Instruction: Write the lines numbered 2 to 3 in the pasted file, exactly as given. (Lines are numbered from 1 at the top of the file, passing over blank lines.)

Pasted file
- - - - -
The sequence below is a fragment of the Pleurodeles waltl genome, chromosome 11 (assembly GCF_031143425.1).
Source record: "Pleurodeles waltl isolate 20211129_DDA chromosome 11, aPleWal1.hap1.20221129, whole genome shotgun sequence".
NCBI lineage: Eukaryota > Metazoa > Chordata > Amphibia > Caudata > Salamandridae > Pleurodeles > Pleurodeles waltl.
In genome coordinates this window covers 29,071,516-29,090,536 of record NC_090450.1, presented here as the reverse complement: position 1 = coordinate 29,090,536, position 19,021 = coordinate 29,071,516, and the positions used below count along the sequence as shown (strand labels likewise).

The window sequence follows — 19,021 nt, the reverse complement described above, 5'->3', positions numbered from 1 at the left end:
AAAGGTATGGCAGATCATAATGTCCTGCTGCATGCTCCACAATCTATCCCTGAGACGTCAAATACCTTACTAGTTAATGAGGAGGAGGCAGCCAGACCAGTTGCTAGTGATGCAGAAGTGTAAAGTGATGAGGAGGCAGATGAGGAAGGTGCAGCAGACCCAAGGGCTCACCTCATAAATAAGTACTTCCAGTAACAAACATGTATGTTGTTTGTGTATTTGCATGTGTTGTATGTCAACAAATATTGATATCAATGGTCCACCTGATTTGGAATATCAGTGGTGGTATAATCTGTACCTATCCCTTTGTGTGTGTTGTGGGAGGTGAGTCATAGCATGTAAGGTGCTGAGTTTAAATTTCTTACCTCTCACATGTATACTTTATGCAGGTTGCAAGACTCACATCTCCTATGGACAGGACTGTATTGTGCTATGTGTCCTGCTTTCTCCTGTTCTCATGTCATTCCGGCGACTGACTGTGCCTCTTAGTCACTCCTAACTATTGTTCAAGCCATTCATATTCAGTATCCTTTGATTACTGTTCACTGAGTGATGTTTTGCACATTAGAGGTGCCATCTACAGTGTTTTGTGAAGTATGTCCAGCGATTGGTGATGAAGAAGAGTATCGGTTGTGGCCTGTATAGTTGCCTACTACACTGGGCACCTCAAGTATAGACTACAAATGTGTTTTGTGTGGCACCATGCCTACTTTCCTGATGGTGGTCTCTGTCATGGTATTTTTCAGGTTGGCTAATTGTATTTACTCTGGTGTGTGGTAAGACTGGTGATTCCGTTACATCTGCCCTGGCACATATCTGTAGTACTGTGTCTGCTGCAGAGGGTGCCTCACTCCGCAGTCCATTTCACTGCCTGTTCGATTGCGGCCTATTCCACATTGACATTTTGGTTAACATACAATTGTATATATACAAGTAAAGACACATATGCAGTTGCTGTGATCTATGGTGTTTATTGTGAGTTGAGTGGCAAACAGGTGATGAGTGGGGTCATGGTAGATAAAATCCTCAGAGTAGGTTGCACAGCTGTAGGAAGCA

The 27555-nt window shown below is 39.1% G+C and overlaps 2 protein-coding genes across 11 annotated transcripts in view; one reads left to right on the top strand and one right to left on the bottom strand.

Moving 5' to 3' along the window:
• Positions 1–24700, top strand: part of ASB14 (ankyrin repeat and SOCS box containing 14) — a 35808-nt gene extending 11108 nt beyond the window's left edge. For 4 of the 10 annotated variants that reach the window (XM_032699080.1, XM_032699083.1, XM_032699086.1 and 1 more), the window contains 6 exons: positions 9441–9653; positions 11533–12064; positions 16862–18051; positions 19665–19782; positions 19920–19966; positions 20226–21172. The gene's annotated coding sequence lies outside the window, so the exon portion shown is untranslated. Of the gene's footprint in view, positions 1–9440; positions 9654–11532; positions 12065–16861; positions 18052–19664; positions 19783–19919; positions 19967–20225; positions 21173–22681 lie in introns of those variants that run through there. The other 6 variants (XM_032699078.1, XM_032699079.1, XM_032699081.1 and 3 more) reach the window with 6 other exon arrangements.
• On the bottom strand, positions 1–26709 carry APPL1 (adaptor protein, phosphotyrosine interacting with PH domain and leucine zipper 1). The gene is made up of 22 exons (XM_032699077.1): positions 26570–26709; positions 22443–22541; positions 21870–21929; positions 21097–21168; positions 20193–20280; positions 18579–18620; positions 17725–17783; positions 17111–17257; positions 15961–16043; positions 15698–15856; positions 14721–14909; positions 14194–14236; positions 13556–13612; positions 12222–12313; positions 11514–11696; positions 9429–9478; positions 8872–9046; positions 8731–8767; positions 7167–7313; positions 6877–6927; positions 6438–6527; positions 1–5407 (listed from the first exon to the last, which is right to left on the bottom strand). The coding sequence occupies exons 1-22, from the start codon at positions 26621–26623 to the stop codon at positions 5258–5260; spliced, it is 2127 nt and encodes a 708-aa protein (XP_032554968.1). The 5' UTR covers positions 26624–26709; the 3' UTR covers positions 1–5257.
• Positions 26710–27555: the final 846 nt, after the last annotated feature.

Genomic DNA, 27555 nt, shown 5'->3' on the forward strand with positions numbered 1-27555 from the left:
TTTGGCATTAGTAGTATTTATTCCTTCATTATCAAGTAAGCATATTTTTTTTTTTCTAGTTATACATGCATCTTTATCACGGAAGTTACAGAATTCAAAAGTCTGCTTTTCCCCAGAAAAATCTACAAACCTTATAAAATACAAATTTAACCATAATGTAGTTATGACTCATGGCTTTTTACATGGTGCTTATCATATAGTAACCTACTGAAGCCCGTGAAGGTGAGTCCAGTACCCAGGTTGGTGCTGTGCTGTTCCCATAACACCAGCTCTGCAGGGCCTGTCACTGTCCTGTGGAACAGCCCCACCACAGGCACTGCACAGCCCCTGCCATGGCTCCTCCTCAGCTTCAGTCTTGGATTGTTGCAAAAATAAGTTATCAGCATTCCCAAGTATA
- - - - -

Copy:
Source record: "Pleurodeles waltl isolate 20211129_DDA chromosome 11, aPleWal1.hap1.20221129, whole genome shotgun sequence".
NCBI lineage: Eukaryota > Metazoa > Chordata > Amphibia > Caudata > Salamandridae > Pleurodeles > Pleurodeles waltl.